Why would it be in my interest to upgrade my kernel

I currently use kernel 5.15.78-1. The other kernels have been sitting there in my system settings tempting me. I like the idea of a newer kernel, but I don’t know if it would actually be useful to me.

I run a somewhat old thinkpad, and don’t play any games. Besides konsole, the only two programs I ever use are Firefox and Vim. My laptop is basically just a type writer that can google things. Do I have a reason to upgrade my kernel, or am I just inviting new problems for no reason?

I’m gonna be honest and say that I don’t really know what a kernel is or why its important.

Hi @toomanyjoints69,

Not really, no.

Not neccessareily.

Since 5.15 is the current LTS version, it’s best if you stick with it if you don’t have any problems or require a specific feature of a newer one.

For more info:



That said, since Manjaro supports having multiple kernels installed, it’s perfectly fine to have a later one installed, to test with. But then kernel maintenance needs to happen more regularly.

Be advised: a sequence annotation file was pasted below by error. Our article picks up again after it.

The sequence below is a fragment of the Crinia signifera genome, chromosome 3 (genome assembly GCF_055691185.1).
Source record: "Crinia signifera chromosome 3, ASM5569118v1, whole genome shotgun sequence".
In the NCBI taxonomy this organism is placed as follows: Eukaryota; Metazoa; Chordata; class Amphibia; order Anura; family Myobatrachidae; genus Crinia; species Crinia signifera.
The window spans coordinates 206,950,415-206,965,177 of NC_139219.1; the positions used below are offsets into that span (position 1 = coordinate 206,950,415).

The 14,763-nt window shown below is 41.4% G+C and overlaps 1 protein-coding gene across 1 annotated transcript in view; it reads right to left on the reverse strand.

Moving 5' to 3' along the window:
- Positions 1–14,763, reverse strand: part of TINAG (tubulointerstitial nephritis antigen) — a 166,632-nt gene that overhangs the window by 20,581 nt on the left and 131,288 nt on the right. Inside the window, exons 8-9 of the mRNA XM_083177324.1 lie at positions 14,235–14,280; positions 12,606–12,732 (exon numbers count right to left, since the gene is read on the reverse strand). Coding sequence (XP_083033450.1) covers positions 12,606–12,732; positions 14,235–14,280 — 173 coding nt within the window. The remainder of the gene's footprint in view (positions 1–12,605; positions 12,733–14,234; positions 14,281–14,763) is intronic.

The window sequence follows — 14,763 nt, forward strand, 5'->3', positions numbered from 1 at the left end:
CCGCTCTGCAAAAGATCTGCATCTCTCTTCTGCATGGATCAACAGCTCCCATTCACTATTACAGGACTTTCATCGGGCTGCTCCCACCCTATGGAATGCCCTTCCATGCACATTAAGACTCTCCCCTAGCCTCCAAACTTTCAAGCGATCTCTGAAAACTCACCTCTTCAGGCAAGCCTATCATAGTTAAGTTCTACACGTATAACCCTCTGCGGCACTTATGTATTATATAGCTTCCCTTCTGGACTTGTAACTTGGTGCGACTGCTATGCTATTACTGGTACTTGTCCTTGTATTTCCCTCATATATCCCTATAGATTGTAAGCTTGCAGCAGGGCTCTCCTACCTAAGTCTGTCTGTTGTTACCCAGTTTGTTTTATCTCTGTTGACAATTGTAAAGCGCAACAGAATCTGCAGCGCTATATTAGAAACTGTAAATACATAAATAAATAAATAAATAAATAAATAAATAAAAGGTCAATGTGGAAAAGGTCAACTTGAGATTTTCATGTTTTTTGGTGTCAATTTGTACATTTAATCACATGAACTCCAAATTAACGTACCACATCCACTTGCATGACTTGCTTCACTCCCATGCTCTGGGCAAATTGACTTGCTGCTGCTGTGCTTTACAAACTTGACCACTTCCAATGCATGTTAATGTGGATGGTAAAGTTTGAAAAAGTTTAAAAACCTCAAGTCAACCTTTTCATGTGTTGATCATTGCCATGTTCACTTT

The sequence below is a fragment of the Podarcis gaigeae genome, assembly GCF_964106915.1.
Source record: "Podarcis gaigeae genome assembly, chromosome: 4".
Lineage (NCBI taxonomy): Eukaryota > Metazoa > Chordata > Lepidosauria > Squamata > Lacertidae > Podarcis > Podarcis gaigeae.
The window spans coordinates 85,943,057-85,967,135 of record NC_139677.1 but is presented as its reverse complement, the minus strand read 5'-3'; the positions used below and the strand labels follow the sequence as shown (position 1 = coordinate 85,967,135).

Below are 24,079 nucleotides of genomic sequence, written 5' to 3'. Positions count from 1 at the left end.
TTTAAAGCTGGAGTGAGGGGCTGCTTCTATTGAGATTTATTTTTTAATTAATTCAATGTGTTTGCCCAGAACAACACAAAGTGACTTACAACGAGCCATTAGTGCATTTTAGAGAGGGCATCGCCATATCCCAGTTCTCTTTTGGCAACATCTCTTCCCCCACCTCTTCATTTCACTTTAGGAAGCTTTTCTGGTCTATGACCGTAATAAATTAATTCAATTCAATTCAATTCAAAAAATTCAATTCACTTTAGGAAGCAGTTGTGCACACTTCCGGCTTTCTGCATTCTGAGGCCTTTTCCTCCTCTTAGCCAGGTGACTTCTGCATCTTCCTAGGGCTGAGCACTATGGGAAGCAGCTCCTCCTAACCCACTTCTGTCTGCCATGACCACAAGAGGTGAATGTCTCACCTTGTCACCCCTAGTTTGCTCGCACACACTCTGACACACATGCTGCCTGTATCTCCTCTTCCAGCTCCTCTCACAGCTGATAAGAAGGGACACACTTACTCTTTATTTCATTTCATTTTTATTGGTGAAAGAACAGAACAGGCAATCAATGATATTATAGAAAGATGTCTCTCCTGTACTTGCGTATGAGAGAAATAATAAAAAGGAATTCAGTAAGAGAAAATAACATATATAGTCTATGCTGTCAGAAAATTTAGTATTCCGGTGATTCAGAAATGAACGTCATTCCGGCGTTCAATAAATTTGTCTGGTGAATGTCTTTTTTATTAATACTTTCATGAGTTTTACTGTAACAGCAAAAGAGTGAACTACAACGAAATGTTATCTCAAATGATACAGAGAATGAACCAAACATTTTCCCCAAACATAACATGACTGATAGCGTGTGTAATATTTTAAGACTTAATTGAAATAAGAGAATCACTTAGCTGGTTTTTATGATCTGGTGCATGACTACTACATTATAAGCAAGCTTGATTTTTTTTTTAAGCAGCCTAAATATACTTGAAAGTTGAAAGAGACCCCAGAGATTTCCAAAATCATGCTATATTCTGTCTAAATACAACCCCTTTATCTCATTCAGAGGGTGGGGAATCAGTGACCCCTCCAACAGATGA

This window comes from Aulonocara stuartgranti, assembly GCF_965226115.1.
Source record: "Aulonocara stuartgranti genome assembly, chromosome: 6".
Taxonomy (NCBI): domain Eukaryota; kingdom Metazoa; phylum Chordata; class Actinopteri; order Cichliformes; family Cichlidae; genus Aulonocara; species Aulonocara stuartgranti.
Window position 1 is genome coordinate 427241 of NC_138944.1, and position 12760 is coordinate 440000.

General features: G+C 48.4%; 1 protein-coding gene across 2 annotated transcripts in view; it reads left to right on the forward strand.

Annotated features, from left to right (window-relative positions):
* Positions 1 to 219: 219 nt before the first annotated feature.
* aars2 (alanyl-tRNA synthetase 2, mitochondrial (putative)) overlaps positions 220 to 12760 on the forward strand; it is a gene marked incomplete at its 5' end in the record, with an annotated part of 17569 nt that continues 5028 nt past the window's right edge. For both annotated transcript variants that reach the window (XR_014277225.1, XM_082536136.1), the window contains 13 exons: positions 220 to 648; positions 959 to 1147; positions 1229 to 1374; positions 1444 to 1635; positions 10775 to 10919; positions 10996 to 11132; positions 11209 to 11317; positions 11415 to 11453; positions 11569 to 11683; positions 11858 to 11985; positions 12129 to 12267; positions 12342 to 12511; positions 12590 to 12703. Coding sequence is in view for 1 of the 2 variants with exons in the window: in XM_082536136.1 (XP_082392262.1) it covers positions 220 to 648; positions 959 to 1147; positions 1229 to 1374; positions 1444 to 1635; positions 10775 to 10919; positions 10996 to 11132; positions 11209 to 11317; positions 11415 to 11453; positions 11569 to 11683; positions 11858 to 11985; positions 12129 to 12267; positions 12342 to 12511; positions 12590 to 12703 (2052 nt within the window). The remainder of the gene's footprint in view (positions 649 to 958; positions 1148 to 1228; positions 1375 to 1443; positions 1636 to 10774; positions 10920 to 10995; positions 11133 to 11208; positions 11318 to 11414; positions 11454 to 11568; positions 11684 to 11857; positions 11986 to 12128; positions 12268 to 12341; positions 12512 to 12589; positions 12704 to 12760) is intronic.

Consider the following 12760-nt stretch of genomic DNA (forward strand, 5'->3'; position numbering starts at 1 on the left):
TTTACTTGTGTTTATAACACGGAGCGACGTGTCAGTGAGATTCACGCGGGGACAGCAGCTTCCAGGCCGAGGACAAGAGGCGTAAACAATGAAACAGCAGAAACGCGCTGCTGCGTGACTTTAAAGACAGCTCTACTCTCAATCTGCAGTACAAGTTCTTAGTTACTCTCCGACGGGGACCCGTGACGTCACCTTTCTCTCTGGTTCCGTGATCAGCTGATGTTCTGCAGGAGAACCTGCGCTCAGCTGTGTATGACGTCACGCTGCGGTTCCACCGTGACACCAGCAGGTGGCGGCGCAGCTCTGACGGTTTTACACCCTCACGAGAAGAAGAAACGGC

I’m gonna be honest and say if you want to know something in this day and age then open a browser and google it.

1 Like

Thank you for this information and reading material

To answer you topic title - none - if your system is working as expected - no reason at all.

The same situation if you run a custom kernel built specifically for your system.

Conceptually there is three components

  1. A core set of system packages
  2. A kernel - and drivers
  3. The rest - depending on system usage
    • applications
    • gui (xorg or wayland)
    • window manager
    • a set of matching gui packages usually called a Desktop Environment

see the package lists in the root of your system

  • rootfs-pkgs.txt
    • includes the kernel but conceptually you can switch kernel
    • which makes the kernel a stand-alone component
  • desktopfs-pkgs.txt

I am currently using a custom kernel using the zen patchset and specifically targeting Intel cannonlake and x86-64-v3.

 $ uname -a
Linux tiger 6.0.10-zen2-1-zen-cannonlake #1 ZEN SMP PREEMPT_DYNAMIC Tue, 29 Nov 2022 09:37:22 +0000 x86_64 GNU/Linux
1 Like

That is AWESOME!!!

Thanks for the answer :heart_eyes:

Kernel is the first program that runs, executed by bootloader (jumps to the entry point, technically). Kernel is responsible for making your braindead hardware to live. It hosts most drivers for hardware, handles memory management, executes the init system, etc.

New kernels could mean:

  • New hardware drivers, as well as deprecated/obsolete ones
  • New architecture support, as well as deprecated/obsolete ones
  • New security mitigation that must be handled by software
  • New scheduler
  • New features
  • Performance change

and many more.

Read the wikipedia article posted by @Mirdarthos above.

1 Like